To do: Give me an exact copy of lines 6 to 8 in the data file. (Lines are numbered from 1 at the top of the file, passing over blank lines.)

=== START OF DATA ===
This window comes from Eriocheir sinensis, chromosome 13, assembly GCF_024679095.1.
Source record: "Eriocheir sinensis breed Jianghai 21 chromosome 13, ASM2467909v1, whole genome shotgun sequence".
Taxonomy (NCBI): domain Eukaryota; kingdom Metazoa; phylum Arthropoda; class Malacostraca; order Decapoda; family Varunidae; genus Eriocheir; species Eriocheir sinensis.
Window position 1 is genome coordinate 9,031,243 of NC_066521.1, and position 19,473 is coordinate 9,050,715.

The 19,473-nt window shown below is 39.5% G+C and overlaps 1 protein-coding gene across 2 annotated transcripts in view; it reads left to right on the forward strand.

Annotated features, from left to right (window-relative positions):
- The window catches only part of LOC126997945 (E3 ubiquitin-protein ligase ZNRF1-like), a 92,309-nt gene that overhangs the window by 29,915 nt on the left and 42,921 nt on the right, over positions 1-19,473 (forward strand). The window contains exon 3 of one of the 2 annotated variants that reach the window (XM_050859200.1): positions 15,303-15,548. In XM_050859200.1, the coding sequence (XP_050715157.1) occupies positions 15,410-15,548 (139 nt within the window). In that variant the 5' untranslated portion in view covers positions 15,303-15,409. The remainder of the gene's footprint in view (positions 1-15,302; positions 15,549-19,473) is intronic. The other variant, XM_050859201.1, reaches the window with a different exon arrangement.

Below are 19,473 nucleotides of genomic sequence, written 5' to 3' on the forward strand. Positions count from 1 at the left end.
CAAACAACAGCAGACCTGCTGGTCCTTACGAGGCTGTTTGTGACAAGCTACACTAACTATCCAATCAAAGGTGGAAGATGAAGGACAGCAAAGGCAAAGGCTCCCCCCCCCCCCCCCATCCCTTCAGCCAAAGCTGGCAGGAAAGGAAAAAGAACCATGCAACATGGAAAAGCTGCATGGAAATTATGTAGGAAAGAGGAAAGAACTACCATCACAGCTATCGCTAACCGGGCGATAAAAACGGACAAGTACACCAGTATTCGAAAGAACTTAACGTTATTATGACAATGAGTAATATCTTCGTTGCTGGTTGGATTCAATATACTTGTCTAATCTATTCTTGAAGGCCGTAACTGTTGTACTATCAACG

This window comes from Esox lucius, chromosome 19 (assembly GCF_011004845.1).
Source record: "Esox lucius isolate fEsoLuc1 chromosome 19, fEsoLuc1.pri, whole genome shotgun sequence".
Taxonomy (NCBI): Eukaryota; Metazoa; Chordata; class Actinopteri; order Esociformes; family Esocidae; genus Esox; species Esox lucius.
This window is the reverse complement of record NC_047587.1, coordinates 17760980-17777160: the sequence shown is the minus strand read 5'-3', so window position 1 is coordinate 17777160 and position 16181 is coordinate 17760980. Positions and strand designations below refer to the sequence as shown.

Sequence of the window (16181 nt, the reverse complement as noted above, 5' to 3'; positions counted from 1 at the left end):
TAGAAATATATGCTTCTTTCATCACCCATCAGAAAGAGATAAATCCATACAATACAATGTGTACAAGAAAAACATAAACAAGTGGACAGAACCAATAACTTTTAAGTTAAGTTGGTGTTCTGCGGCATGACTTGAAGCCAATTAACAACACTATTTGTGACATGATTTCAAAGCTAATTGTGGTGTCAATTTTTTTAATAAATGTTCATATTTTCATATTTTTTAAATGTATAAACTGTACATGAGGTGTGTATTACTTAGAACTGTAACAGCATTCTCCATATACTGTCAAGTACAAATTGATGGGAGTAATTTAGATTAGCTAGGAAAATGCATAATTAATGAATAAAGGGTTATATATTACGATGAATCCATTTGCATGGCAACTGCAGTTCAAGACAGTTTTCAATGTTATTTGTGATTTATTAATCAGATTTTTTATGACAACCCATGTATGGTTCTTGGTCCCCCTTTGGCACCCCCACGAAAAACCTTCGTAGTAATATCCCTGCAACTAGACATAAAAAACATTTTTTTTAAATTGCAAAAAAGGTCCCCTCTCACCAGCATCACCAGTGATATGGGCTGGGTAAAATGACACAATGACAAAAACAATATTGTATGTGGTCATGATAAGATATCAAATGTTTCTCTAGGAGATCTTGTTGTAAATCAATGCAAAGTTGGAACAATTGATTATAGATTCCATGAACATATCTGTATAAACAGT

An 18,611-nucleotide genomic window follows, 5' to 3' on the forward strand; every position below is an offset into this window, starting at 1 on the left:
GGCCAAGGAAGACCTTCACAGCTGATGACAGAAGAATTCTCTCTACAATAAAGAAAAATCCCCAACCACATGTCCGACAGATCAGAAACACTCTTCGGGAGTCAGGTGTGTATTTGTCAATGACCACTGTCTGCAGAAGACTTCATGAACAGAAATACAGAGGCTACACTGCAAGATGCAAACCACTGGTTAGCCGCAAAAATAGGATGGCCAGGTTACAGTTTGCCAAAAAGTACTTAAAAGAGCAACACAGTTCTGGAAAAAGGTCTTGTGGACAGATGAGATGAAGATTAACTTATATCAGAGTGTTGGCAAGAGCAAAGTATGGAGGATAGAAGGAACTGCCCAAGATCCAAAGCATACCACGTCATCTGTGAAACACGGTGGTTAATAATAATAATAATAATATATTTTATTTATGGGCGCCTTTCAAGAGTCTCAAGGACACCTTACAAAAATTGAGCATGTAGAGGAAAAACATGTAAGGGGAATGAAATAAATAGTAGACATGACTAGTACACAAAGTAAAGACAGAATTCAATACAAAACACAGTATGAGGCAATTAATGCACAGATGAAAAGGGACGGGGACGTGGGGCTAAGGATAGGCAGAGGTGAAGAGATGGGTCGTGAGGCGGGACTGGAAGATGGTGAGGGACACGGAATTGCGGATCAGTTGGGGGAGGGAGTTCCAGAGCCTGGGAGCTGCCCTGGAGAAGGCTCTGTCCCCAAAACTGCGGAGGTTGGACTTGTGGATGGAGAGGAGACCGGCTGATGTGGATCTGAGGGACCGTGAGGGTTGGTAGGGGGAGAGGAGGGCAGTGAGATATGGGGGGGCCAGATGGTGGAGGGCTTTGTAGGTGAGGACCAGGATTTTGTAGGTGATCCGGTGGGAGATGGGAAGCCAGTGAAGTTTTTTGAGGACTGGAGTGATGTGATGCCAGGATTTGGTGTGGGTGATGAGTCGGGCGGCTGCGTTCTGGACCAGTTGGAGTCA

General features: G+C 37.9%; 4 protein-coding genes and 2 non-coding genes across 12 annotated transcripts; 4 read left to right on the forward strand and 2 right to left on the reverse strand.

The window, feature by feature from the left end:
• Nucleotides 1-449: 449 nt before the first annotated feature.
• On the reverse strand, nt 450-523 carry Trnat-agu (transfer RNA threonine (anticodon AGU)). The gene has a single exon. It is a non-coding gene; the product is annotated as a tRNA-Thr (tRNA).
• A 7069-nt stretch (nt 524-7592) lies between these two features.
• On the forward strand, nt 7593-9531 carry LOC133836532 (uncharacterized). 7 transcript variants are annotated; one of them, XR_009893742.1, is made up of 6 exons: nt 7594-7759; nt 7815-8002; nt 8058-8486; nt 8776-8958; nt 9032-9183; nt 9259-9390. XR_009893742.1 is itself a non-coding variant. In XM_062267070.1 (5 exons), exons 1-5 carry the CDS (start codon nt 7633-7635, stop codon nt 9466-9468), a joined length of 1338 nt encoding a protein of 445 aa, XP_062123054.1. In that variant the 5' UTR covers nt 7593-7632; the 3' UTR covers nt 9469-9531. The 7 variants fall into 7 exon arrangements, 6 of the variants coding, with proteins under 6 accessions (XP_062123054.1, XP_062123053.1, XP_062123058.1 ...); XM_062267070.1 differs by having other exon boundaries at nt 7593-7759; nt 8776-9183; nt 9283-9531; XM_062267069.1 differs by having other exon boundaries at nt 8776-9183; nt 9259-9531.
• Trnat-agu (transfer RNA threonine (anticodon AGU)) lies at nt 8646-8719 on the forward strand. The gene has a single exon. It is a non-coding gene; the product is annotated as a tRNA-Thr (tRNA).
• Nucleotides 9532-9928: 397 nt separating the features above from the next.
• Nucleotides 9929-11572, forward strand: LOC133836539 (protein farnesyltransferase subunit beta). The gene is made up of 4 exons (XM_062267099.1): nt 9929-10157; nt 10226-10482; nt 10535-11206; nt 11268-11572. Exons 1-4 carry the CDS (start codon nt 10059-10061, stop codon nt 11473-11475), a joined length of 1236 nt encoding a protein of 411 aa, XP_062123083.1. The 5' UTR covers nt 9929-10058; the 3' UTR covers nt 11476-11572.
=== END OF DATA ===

Annotated features, from left to right (window-relative positions):
- The window catches only part of LOC126997945 (E3 ubiquitin-protein ligase ZNRF1-like), a 92,309-nt gene that overhangs the window by 29,915 nt on the left and 42,921 nt on the right, over positions 1-19,473 (forward strand). The window contains exon 3 of one of the 2 annotated variants that reach the window (XM_050859200.1): positions 15,303-15,548. In XM_050859200.1, the coding sequence (XP_050715157.1) occupies positions 15,410-15,548 (139 nt within the window). In that variant the 5' untranslated portion in view covers positions 15,303-15,409. The remainder of the gene's footprint in view (positions 1-15,302; positions 15,549-19,473) is intronic. The other variant, XM_050859201.1, reaches the window with a different exon arrangement.

Below are 19,473 nucleotides of genomic sequence, written 5' to 3' on the forward strand. Positions count from 1 at the left end.